3. What causes the black spots on my print-outs and how can I prevent them?

There are a number of reasons why your printer or photocopier could produce documents with black dots of smudges on them. This includes lack of moisture in the room, not telling your printer what paper type you’re using, a dodgy toner cartridge, if your printer hasn’t been serviced for a while, or if your photocopier has foreign material in it or has been damaged in some way.

Laser photocopiers and printers require a certain level of static electricity to fuse the toner to paper. If your printer is located in a room that experiences low humidity levels, then it can interfere with the printer’s ability to bond toner effectively to the paper. To avoid this, investing in a humidifier can help to improve print output in an environment that is too dry.

It is important that you tell the printer how thick the paper is you are about to print on, or if it is a coated stock, such as gloss or silk. If the machine is expecting plain 80gsm paper to be used, but you are using 200gsm paper, for example, it will not heat the fuser to an appropriate temperature for thick paper, resulting in smudges and un-fused toner dust left on the surface.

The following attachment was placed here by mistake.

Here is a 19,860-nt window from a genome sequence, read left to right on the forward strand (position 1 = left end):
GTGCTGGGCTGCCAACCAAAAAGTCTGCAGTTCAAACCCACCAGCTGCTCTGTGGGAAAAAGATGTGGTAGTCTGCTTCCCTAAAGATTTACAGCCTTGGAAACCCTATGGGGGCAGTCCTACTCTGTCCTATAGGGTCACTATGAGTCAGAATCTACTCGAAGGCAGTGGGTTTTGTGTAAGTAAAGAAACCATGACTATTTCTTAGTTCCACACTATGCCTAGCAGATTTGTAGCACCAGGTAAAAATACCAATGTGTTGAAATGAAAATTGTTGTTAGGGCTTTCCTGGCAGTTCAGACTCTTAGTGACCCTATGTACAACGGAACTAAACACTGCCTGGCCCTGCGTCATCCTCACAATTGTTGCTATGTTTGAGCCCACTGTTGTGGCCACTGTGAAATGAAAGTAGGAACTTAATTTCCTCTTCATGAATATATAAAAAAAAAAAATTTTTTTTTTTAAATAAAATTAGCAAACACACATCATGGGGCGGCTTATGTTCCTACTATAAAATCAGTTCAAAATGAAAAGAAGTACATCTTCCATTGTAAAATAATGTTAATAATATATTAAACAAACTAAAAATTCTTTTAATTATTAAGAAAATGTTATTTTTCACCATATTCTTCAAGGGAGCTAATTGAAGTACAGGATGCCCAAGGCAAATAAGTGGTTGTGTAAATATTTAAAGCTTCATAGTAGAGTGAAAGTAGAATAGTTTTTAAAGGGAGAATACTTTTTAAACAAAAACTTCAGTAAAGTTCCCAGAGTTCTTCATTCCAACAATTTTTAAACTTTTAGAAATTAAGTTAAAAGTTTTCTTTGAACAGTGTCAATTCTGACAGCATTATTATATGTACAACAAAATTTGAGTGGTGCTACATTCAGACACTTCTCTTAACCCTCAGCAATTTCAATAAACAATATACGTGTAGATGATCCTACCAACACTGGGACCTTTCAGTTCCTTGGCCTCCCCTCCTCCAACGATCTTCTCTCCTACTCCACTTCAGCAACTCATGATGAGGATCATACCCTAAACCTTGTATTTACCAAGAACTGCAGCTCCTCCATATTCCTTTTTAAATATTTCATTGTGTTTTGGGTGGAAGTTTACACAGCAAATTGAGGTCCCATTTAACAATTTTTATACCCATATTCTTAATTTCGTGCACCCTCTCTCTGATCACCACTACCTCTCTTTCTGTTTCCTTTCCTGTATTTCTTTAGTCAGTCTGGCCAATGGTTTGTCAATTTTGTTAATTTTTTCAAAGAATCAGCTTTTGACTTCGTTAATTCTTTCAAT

Whenever you are printing on stocks which are not your standard office paper, be it a thicker paper or different paper stock, including envelopes or sheets of labels, you must be sure to change the paper tray settings, not just on the print driver window but on the actual machine itself. It is also advised that you use the bypass tray when printing on thick or coated stock, as it travels through the machine in the straightest route, which helps to prevent paper jamming.